Phosphorus was actually discovered by a man from Munich, Germany named Hennig Brand in 1669, who found it while experimenting with urine, producing a product that actually gave off a pale green glow.  He kept his method secret, as he, along with all alchemists of the day, was planning on turning his discovery into gold.  He finally agreed to share his formula, and gardening has never been the same since.

But back to the question as to why any of us would want phosphorus in our gardens. Phosphorus is actually a mineral that is essential to metabolism.  It is the principal element in the structure of the nucleus and cytoplasm of all tissue cells.  Without it, as with nitrogen, plants do not thrive.  Phosphorus is instrumental in aiding a plant convert needed nutrients into the useable  building blocks that it needs to grow.  If your plants are spindly, stunted in growth, have leaves that are blue/green with a purplish tinge, produce small fruit with an acid taste, or set very little fruit at all, you most likely have a phosphorus deficiency.  Plants that are especially susceptible to this deficiency are carrots, lettuce, spinach, apples, currents, and  gooseberries.  The purplish tinge seen on the underside of tomato leaves indicates a "P" problem.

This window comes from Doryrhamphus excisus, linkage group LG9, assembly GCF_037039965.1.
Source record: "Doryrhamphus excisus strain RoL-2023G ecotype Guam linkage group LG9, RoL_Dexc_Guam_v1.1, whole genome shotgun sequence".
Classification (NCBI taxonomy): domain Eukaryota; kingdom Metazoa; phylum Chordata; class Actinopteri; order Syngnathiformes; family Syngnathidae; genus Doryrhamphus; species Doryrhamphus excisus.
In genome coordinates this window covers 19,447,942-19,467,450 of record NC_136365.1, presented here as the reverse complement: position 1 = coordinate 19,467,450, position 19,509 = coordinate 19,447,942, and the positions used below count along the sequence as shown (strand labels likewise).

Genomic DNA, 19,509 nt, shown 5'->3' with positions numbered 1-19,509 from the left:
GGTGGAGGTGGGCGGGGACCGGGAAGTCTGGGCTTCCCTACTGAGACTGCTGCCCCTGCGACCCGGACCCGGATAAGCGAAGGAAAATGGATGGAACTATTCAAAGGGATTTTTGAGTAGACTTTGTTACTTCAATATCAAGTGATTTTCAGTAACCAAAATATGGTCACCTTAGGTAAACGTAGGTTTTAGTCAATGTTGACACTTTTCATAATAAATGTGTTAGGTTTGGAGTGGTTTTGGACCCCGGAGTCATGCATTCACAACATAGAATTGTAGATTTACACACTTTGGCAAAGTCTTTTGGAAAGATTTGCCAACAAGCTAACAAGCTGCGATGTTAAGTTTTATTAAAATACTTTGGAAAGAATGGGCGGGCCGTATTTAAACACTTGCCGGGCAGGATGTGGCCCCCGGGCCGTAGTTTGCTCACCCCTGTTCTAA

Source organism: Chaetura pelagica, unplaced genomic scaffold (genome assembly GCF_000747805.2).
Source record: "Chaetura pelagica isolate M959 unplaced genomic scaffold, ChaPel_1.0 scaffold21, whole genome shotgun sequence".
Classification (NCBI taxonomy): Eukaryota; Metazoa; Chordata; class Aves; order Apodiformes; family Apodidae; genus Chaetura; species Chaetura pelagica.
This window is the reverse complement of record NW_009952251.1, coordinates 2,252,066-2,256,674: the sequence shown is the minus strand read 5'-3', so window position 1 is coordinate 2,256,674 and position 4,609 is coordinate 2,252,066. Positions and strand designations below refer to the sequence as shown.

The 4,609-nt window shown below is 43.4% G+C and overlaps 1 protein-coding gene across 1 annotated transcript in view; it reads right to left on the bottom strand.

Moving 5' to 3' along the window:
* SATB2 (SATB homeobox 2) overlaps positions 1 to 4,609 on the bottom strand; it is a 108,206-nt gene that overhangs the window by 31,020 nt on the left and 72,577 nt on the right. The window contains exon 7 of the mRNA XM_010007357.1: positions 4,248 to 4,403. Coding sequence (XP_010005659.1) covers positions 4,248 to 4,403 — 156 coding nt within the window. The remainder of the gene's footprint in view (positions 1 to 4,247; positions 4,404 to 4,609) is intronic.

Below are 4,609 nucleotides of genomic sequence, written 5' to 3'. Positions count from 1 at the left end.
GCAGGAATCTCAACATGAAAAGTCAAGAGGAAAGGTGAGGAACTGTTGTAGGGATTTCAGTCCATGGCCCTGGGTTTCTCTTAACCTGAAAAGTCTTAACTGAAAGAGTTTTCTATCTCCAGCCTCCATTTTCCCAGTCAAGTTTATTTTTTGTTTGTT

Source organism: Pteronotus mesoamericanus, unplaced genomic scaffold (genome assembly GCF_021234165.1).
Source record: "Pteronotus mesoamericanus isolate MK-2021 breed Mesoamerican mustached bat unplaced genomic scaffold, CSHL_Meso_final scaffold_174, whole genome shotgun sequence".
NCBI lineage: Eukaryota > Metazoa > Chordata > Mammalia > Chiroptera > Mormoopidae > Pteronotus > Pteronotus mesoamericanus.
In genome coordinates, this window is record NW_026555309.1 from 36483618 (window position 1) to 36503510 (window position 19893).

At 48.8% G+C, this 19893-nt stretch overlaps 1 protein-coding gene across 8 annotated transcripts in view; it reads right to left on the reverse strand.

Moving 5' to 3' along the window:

These deficiencies occur primarily in areas where there is a high level of rainfall, especially if the soil is acidic, clay, or poor chalk.  Cold weather can also be a factor in the poor absorption of phosphorus.

The remedy is simple.  Add organic material such as fish fertilizer as a soil drench, bone meal, colloidal phosphate or compost (food wastes are quite high in phosphorous). Also, the addition of rock phosphate is highly recommended.  Edward C. Smith, author of The Vegetable Gardener's Bible, states that as phosphorus is most likely to be the nutrient missing from the soil, adding rock phosphate whenever you start a new garden is a wise move.  He recommends 10 pounds per 100 square feet.  Be forewarned, however.  Plants that naturally adapt to low levels of available phosphate are more likely to suffer from phosphate poisoning.  Aha!  Back to a war reference.

Mr. Smith also makes another interesting point; do not be misled when you read numbers on the package of rock phosphate (0-4-0) that its phosphate contents is only 4%.  That 4% represents the immediate available phosphorus.  The product actually is about 30% phosphorus with more than 25% of it in a slow release that will become available over time.

We have one more letter to explore in our nutrient alphabet, and in my next blog I will discuss that third label number.  Mmmmmm.  Could "K" stand for "Kompost"?

Phosphorus symbol from the elemental chart. (graphic from
Phosphorus symbol from the elemental chart. (graphic from

Posted on Thursday, May 23, 2013 at 9:54 AM
Tags: deficiencies (1), fertilizer (12), nutrient (1), phosphorus (2)